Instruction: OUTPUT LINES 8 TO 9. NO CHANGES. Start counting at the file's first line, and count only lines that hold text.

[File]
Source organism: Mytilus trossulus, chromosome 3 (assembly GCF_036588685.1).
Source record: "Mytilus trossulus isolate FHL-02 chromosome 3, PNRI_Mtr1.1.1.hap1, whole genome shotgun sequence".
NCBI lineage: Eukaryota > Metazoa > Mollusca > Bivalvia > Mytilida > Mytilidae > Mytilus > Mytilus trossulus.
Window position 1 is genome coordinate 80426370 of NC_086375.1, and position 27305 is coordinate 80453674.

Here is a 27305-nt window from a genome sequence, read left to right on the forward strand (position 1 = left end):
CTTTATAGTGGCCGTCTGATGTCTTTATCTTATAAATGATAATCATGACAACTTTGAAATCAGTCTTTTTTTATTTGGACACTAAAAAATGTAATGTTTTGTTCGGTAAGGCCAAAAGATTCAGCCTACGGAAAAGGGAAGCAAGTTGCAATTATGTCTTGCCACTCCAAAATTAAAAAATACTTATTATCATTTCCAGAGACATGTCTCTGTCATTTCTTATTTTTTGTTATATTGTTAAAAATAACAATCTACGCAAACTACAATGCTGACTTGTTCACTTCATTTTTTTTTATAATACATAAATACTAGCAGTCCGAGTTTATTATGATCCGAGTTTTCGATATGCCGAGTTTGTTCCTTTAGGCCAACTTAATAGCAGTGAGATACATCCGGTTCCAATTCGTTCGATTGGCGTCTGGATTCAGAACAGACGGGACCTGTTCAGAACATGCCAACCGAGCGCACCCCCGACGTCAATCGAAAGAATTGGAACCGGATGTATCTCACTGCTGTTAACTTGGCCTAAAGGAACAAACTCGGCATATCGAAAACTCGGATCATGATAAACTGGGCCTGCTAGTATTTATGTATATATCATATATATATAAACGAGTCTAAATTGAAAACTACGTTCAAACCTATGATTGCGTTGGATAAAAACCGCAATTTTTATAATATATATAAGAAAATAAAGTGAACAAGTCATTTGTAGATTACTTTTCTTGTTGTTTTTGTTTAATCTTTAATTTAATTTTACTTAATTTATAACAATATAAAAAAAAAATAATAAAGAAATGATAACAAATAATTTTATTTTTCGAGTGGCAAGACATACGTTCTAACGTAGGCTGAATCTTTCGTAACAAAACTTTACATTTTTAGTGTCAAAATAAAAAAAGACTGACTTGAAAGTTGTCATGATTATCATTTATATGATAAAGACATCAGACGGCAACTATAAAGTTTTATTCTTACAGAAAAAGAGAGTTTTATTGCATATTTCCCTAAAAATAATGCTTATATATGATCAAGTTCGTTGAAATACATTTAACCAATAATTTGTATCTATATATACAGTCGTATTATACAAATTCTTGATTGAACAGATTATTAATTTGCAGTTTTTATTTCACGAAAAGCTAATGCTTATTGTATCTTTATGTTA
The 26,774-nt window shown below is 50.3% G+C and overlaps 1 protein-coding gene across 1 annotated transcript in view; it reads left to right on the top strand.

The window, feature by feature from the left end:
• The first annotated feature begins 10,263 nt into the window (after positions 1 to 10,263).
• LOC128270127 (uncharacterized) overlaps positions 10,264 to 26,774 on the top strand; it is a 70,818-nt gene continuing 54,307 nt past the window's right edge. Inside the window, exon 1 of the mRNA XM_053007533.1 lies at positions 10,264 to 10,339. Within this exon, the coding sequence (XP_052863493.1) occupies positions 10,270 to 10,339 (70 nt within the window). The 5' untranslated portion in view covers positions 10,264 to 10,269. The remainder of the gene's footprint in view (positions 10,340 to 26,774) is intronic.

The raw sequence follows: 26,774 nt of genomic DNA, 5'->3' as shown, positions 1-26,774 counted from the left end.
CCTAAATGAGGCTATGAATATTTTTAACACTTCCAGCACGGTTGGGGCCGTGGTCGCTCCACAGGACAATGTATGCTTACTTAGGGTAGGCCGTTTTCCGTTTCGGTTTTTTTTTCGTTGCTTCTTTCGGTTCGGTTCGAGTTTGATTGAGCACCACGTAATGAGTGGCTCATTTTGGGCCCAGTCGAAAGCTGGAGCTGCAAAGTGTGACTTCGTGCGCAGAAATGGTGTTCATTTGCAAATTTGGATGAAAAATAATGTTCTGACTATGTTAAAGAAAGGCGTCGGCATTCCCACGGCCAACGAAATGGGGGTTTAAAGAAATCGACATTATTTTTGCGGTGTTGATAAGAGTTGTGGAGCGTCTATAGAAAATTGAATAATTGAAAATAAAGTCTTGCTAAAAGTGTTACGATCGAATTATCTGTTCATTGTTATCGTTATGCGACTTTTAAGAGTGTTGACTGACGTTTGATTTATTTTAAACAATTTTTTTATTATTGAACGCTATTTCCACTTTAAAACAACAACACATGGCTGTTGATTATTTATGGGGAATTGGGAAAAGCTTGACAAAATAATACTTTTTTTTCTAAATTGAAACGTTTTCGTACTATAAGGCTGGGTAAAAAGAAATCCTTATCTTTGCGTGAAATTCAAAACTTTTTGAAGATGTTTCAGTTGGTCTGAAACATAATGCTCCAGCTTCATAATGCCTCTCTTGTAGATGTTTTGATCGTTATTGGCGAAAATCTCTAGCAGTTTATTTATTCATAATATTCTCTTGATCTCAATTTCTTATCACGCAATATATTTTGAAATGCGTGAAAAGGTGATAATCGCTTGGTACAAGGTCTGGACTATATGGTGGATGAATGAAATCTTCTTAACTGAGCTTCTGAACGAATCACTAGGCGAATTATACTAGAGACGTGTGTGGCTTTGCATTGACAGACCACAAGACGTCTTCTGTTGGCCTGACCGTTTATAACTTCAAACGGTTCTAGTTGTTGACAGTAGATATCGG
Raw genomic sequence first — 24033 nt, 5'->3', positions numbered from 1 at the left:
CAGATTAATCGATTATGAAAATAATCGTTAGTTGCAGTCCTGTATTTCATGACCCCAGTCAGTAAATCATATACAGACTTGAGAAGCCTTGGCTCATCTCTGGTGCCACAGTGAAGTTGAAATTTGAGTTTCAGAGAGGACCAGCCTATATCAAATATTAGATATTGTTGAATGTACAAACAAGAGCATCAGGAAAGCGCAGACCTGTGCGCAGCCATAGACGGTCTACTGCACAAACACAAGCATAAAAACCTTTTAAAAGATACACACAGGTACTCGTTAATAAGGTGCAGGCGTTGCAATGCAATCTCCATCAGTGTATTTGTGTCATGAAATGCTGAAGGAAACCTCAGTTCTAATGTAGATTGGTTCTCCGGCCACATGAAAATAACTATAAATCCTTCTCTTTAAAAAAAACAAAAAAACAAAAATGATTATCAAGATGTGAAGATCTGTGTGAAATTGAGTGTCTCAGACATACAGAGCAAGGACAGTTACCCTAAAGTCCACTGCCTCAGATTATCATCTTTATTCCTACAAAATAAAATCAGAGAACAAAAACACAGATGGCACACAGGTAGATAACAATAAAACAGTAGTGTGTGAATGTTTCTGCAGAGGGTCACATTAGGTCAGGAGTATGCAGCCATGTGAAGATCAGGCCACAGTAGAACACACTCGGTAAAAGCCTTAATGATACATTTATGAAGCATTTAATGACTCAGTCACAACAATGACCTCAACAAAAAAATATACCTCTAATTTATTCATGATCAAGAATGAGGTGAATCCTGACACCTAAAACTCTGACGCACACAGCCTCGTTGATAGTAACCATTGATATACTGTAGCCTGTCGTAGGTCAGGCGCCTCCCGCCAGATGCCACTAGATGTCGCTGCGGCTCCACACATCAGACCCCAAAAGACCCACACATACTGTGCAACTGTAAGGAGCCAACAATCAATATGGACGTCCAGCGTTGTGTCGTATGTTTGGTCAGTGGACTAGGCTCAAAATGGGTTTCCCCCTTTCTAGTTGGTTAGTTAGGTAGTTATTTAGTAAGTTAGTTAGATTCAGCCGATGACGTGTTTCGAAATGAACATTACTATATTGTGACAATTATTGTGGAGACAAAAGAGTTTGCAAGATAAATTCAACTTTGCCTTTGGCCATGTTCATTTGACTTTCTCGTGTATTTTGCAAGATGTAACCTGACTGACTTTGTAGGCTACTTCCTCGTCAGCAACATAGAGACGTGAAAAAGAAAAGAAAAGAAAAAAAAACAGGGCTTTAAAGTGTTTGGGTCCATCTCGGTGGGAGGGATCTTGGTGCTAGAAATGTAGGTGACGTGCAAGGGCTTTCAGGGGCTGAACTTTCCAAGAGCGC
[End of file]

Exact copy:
The window, feature by feature from the left end:
• The first annotated feature begins 10,263 nt into the window (after positions 1 to 10,263).